10 Gardening & Landscaping Tips for First-time Homeowners
Owning your own home is a lifelong ambition for a vast number of people. When it finally becomes a reality after many years of saving and sacrifices, the reward is incredible. You have the freedom to do whatever you choose in terms of interior decoration and internal structure, but that’s not where your creativity should stop. When you buy your first home, you are usually also buying your first garden – your own piece of land to make your own. The potential drawback to this is that gardening and landscaping are not simple, and many people have never had to learn the skills required.
If you are a first-time buyer wanting to make the most of your garden, here are ten handy tips to help you get started.
- Ask for help
Don’t be hesitant to ask for help when you need it. You could ask a green-fingered family member or a friend to help you to choose flowers or plants or pick the brains of your new neighbors about techniques they find useful in the local climate. Some areas may require advice and assistance. For example, the hot and dry summers in Michigan can make lawn care a real challenge,so many people turn to professional Detroit lawn care specialists TruGreen.
- Try and see a blank canvas
If you’re moving into a newly built home, your garden may well be a completely untouched space – it may not even have turf yet! However, if you’re moving into a pre-owned home, you will be confronted by the previous owner’s gardening and landscaping work. Try to see past the patio, paths, gates, plants, trees, and flowers to envision what you want. Don’t be afraid to start over again and rip out what you don’t want, but there may be some elements you would like to keep.
- Stick to a budget
Just as you would with any home improvement project, it’s important to make a realistic budget and stick to it as far as possible. This budget should factor in your plants, seedlings, patios, storage spaces, fertilizer, gardening tools, and any maintenance costs.
- Design for your lifestyle
Trees, flowers, and bushes are the keys to a beautiful garden, but it’s important to think about the functional aspects as well. How will you use the garden on a daily basis? You may want to include a playset for the kids, a herb and vegetable patch and fruiting trees for home cooking or even a patio and barbeque area for entertaining. Remember to include paths and space around your garden so you can access the plants for weeding, pruning, and maintenance.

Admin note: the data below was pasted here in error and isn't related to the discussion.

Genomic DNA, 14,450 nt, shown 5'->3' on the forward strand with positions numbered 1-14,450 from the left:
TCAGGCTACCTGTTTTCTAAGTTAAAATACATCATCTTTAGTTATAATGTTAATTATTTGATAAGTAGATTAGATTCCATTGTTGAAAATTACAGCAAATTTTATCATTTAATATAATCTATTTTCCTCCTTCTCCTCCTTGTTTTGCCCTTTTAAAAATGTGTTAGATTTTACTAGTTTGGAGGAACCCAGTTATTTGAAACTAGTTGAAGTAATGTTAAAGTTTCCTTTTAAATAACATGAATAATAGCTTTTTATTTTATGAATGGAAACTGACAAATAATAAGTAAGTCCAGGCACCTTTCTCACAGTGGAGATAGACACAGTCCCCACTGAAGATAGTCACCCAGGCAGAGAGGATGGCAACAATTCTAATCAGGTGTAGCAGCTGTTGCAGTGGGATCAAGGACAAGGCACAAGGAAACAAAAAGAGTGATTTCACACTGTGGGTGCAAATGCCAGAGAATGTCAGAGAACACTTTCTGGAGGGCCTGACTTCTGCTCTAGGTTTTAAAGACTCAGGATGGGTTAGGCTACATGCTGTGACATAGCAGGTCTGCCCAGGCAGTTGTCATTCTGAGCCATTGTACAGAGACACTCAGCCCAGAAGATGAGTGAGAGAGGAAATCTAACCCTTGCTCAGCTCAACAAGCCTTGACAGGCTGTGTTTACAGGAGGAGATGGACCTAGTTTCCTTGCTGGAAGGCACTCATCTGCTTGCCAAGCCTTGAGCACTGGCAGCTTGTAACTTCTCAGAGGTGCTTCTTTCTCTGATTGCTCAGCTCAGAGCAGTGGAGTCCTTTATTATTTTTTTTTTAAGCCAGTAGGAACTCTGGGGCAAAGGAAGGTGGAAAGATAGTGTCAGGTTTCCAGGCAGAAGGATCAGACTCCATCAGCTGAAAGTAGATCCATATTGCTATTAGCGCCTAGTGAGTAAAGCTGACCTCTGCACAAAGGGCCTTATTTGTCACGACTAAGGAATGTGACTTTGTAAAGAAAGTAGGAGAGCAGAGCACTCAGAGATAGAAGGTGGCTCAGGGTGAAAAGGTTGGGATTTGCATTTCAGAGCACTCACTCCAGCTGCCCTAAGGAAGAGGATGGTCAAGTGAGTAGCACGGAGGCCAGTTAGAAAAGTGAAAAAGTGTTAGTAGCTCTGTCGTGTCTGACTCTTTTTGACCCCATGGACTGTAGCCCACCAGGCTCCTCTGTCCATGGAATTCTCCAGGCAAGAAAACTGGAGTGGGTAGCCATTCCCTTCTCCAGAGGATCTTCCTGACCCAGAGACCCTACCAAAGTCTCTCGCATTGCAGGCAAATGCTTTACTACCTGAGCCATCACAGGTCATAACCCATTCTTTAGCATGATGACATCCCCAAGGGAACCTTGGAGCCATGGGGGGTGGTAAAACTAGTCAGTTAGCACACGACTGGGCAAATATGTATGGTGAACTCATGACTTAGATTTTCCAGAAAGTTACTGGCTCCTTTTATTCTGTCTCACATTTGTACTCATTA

- Think about maintenance
Being able to maintain the garden you create is essential. Take the time to research which low maintenance plants will be easiest to care for in your climate so you can ease yourself in as a beginner. Don’t put yourself under too much pressure by overcommitting to high maintenance plants too soon.
- Research your local gardening climate
The US is such a vast country that each region and often each city has a different climate. This will have a direct impact on what you can grow. The long summers of Detroit, for example, will be much better suited to some plants than those you would grow in rainy Seattle. You also need to think about how much sun and shade your garden has during the day, where rainfall may gather or even where the wind is strongest. This will dictate where your plants should be placed for the best possible results.
- Work around a focal point
A key tip for landscaping beginners is to include a focal point in your design. Choose something big and bold, which you want to highlight. It could be a plant, tree, or structure, but the rest of your design should lead the eye to this area.
- Remember the furniture and accessories
In addition to the living species in your garden, you need to remember to include some structural features or ornamental accessories. This could be fencing, arches, water features, patio furniture or statues, as long as they add another dimension to your design.
- Learn to cope with pests and wildlife
The last thing you want when you’ve designed and cultivated a beautiful garden is to watch pests and animals destroy it just as quickly. Most gardens will have some visitors from insects (both welcome and unwelcome), birds, mice, rats and squirrels to deer or even alligators, depending on your location. Research appropriate pesticides and deterrents and try to keep temptation out of their reach. For example, fruits and vegetables can be wrapped in wire, and bird feeders can be squirrel-proofed.
- Be patient
No garden is transformed overnight. Depending on how much free time you have to commit to the project, it could take anything from a few weeks to months or even years to get your garden to the level you’re dreaming of. Have patience, put in the work, and you will be rewarded with your dream garden to maintain and enjoy for many years to come.
Image by midascode from Pixabay